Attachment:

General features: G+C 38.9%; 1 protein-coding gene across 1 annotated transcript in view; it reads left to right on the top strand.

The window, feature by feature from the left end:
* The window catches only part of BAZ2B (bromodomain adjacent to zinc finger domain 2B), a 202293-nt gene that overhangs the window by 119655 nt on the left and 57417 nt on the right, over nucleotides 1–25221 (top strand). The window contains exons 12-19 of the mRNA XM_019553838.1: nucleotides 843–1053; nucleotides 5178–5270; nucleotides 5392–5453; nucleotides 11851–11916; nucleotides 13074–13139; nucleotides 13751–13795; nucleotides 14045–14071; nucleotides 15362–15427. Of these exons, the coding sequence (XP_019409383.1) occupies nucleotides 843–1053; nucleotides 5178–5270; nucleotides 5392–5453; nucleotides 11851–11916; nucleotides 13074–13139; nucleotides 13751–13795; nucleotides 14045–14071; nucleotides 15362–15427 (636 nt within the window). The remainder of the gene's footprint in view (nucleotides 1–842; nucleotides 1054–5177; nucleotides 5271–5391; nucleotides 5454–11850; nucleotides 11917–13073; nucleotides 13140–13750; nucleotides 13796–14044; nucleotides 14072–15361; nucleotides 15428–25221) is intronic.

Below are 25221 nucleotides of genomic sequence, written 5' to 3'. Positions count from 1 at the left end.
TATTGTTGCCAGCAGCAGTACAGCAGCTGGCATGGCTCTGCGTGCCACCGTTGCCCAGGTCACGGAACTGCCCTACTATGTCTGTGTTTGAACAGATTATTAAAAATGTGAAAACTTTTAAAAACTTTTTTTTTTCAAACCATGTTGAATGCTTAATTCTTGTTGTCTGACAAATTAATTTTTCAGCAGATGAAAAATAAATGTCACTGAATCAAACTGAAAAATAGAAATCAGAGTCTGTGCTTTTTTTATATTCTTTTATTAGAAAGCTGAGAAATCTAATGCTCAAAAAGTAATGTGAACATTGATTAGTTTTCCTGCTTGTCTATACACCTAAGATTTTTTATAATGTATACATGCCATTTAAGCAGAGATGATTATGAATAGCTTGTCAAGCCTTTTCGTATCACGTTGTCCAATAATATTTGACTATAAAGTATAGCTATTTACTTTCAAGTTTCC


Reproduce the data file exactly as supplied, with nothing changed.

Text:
General features: G+C 38.9%; 1 protein-coding gene across 1 annotated transcript in view; it reads left to right on the top strand.

The window, feature by feature from the left end:
* The window catches only part of BAZ2B (bromodomain adjacent to zinc finger domain 2B), a 202293-nt gene that overhangs the window by 119655 nt on the left and 57417 nt on the right, over nucleotides 1–25221 (top strand). The window contains exons 12-19 of the mRNA XM_019553838.1: nucleotides 843–1053; nucleotides 5178–5270; nucleotides 5392–5453; nucleotides 11851–11916; nucleotides 13074–13139; nucleotides 13751–13795; nucleotides 14045–14071; nucleotides 15362–15427. Of these exons, the coding sequence (XP_019409383.1) occupies nucleotides 843–1053; nucleotides 5178–5270; nucleotides 5392–5453; nucleotides 11851–11916; nucleotides 13074–13139; nucleotides 13751–13795; nucleotides 14045–14071; nucleotides 15362–15427 (636 nt within the window). The remainder of the gene's footprint in view (nucleotides 1–842; nucleotides 1054–5177; nucleotides 5271–5391; nucleotides 5454–11850; nucleotides 11917–13073; nucleotides 13140–13750; nucleotides 13796–14044; nucleotides 14072–15361; nucleotides 15428–25221) is intronic.

Below are 25221 nucleotides of genomic sequence, written 5' to 3'. Positions count from 1 at the left end.
TATTGTTGCCAGCAGCAGTACAGCAGCTGGCATGGCTCTGCGTGCCACCGTTGCCCAGGTCACGGAACTGCCCTACTATGTCTGTGTTTGAACAGATTATTAAAAATGTGAAAACTTTTAAAAACTTTTTTTTTTCAAACCATGTTGAATGCTTAATTCTTGTTGTCTGACAAATTAATTTTTCAGCAGATGAAAAATAAATGTCACTGAATCAAACTGAAAAATAGAAATCAGAGTCTGTGCTTTTTTTATATTCTTTTATTAGAAAGCTGAGAAATCTAATGCTCAAAAAGTAATGTGAACATTGATTAGTTTTCCTGCTTGTCTATACACCTAAGATTTTTTATAATGTATACATGCCATTTAAGCAGAGATGATTATGAATAGCTTGTCAAGCCTTTTCGTATCACGTTGTCCAATAATATTTGACTATAAAGTATAGCTATTTACTTTCAAGTTTCC